You want to help! You know that someone you care about needs to stick to that diet and shed the pounds. You want to see them healthy and enjoying life more. Here are 5 tips to help you help them succeed.
1. Let them Know You Want to Help. Start by showing your support. But, don’t dwell on it. Tell them you’re glad they’re starting a diet and that if there is anything you can do to help, you’re all in. You can suggest going to a gym together or meeting at the mall before it opens for a window-shopping walk. Once you’ve made it clear you support them, back off a bit. Make sure the person knows you care about them – not just whether they’re succeeding or failing with their diet. Let them talk to you when they want, but don’t feel like you have to bring up the diet yourself.
2. Celebrate in a Good Way. When your friend or spouse got that last raise, you celebrated with drinks and by ordering every appetizer on the menu. That doesn’t work for a dieter. Find ways to celebrate the person’s success – whether it’s hitting the first loss of 10 pounds or something great on the job – with a healthy, fun activity. Go for a hike and enjoy the beauty of your location. Take in a concert or a play. Bring them flowers or go for a mani-pedi. Do something that doesn’t center on food or drink.
3. Learn about their Weight Loss Program. Ask how the plan works. Understand what they’re eating. Know their short and long term goals and how their program will help them reach those benchmarks. Then, encourage their participation. Don’t suggest they skip a weigh-in so you can go to the movies together.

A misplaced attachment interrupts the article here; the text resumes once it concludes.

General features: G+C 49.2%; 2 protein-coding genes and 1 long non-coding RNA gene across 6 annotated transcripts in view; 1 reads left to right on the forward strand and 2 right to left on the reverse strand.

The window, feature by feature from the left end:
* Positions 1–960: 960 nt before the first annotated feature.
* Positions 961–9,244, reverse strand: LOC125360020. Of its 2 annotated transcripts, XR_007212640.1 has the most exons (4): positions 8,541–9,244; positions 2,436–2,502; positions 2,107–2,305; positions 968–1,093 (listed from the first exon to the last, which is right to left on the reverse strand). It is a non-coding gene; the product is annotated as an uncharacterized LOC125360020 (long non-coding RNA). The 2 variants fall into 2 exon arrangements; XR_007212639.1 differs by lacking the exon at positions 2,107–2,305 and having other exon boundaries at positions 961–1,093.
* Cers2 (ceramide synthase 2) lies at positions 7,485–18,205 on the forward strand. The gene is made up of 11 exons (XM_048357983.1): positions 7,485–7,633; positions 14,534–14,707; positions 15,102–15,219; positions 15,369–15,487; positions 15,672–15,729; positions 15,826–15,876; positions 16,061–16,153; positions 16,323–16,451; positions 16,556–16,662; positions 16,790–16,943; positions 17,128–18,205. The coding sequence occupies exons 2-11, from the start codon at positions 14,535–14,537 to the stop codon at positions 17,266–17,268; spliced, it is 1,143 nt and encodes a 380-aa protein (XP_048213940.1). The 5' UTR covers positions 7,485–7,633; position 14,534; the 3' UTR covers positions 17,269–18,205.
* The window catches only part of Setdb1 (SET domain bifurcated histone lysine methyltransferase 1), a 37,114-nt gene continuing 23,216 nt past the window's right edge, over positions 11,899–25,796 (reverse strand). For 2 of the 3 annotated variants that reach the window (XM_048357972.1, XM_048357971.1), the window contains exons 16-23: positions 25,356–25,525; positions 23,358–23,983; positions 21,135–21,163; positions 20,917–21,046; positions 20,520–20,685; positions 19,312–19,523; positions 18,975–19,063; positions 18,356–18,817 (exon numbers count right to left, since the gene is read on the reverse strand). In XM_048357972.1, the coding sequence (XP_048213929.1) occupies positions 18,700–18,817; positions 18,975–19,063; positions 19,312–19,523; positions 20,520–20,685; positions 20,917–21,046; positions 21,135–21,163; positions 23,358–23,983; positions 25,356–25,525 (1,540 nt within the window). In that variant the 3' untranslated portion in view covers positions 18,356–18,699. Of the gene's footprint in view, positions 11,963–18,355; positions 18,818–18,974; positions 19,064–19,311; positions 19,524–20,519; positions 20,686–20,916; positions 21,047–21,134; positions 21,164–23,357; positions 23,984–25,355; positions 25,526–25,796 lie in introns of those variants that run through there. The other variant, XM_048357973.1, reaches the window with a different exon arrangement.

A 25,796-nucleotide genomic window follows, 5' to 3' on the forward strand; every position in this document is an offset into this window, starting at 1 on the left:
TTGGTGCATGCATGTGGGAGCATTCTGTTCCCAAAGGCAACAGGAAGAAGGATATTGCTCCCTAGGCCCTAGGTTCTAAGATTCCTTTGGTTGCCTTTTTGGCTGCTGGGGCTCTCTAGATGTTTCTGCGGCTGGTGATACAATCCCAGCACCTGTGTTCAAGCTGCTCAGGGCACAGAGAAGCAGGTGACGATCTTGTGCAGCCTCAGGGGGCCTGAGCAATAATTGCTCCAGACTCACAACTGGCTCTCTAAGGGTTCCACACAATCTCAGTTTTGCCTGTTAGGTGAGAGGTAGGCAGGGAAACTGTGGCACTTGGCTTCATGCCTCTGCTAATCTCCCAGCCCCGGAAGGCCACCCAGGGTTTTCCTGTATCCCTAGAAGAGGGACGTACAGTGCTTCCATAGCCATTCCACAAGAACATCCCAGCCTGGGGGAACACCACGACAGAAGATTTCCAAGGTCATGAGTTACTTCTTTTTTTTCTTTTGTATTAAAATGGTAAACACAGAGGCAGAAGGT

4. Don’t be a Coach. You’re not the expert. If your loved one has joined a diet program, let that program lead the way. Support their choice instead of telling them how your Aunt Lily lost 30 pounds on cottage cheese and cabbage. Your role should be supportive – a cheerleader, a confidant – not a weight loss advisor.
5. Listen without Judging. Most people who are on a diet have a bad day when they overindulge Or, they hit a plateau. Be there for them. If you know they tend to overeat when they’ve had a bad day and you know they’ve just had one, be there to listen. Don’t judge, but you can suggest a nice long walk while you talk things out. Be encouraging.
These may sound like great ideas if your loved one would just go on a diet. If they need help getting started, help them examine options. Suggest a visit to a medical weight loss center where they’ll find a professional staff under the direction of a doctor that specializes in weight loss. They may find the personalized plan that will get them started and get them to their goal weight. Then, you can be their best and loudest cheerleader.